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What is Quiet Quitting & Why is Everyone Talking About It?

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You might have seen the phrase pop up all over the place in recent months – from TikTok Influencers to news outlets, social media posts and maybe even your family members – it feels like everyone has been talking about this newly coined term!

But what does it mean, and why does it matter?

We thought it was time to find out.

So, What is Quiet Quitting?

Quiet quitting is the term given to people who have decided to give up on the hustle focus of the office and instead are doing the bare minimum required from them for their job.

In office culture, there has been an over-reliance and encouragement for taking on extra work, staying late, and doing tasks or activities above your own paid level of employment to get promoted or be congratulated for your contribution to the workplace.

Quiet quitting is a way to retaliate against this mindset and press pause on the stress and burnout that comes with it. Some people see it as a way to gain a better work-life balance, and others are using it to slow down while they rethink their career paths.

It’s not about not doing any work at all, but only doing precisely what you’re paid to do, for the hours you’re paid to do it.

Why is Everyone Talking About Quiet Quitting?

While the term has become super popular this year, it’s not a new practice in the workplace.

Many people have done something similar for years for several different reasons, including:

  • Having a new job offer on the table and working out their notice period.
  • Poor pay and low opportunity for pay progression.
  • Lack of training and development opportunities.
  • Unmanageable workloads and expectations to do more.
  • Stress and burnout.
  • Feeling unsure about whether this is the job they want to stay in.

According to Asana’s 2022 Anatomy of Work report, Seven out of 10 people experienced burnout in the workplace over the past year. The report found that employees suffering from burnout are less engaged, make more mistakes, are more likely to leave the company and are at a higher risk for low morale.

During the pandemic, more people than ever had the chance to think about their work-life balance and what their jobs offer them.

When it came time to return to the office, lots of people decided their work was no longer what they wanted to do – leading to the so-called Great Resignation created by COVID-19 – and for those who couldn’t simply resign, many took to quiet quitting.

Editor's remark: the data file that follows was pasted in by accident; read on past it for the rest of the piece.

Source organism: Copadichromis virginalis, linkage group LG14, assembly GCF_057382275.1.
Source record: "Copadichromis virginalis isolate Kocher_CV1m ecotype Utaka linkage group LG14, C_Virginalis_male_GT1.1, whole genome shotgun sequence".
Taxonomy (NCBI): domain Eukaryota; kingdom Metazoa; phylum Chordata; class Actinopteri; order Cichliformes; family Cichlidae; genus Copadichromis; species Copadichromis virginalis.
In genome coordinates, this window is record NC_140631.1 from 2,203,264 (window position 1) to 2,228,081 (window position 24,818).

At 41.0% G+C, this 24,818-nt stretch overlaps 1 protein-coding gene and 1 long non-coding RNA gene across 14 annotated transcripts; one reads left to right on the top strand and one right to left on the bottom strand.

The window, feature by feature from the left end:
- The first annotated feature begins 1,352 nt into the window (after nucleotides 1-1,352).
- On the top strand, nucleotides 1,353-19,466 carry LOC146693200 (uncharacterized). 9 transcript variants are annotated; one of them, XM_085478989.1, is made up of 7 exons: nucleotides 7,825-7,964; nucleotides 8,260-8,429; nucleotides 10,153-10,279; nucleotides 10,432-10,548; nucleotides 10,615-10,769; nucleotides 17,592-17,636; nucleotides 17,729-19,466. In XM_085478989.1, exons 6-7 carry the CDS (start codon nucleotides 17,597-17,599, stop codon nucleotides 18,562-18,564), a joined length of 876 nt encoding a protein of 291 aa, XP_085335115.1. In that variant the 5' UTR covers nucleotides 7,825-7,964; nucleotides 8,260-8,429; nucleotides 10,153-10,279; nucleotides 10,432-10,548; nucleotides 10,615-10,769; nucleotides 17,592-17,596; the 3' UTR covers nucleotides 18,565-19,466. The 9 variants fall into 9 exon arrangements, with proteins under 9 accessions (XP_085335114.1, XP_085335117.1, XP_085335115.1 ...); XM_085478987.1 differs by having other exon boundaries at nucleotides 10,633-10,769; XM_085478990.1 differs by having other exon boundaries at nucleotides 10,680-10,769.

How Do You Know if You’re Quiet Quitting?

You don’t have to be in a big professional office job to feel like quiet quitting. You might be more at risk of quiet quitting if you’re in a position you already know you don’t want to do but need for the time being.

Sings you might be engaging in quiet quitting without realising it include:

  • Showing up on time and leaving the second it’s time to clock off.
  • Turning down extra shifts or overtime.
  • Sticking to the work tasks and activities that are easy and form an essential part of your position.
  • Not sharing ideas or suggestions for improvements in the workplace.
  • Not worrying about impressing your boss by doing extra work or tasks.
  • Not engaging with other team members wholeheartedly or at all.

What Should You Do if You Feel Like Quiet Quitting?

We believe you should feel motivated and purposeful at work – and while quiet quitting can have a place, sometimes it’s probably not the best way to get what you want out of the workplace!

If you feel like you’re quiet quitting, here are some suggestions on what to do instead:

  1. Ask yourself what you’re achieving at work: Taking some time to think about what makes you tick and keeps you engaged at work is an excellent activity to undertake — and can help you assess whether your current role is providing you with this. If it isn’t, it might be time to look elsewhere.
  2. Speak with your manager: Chatting with your manager about how you feel can be helpful, but make sure you talk to them about what you want from the workplace. An honest conversation can help them support you better – or help you decide your next steps. Your manager is there to encourage and help you thrive at work – they can help more than you realise, but only if you talk to them.
  3. Research your chosen industry and job market: it’s okay if you decide your current job isn’t for you, but don’t quit quietly without making positive changes. Research your chosen industry and next steps and make a proactive plan to move on.

Find Your Next Opportunity

Life is too short to sit around doing the bare minimum in a job that you’re passionate about!

If quiet quitting feels appealing in your job at any time, we use that to motivate you to find something new you’ll love!

Future you will thank yourself for it – and so will your teammates (no one likes to work with unmotivated, unenthusiastic people!).

Ready to discover what your next career passion might be? Our Careers Quiz is THE best place to start – Check it out today!


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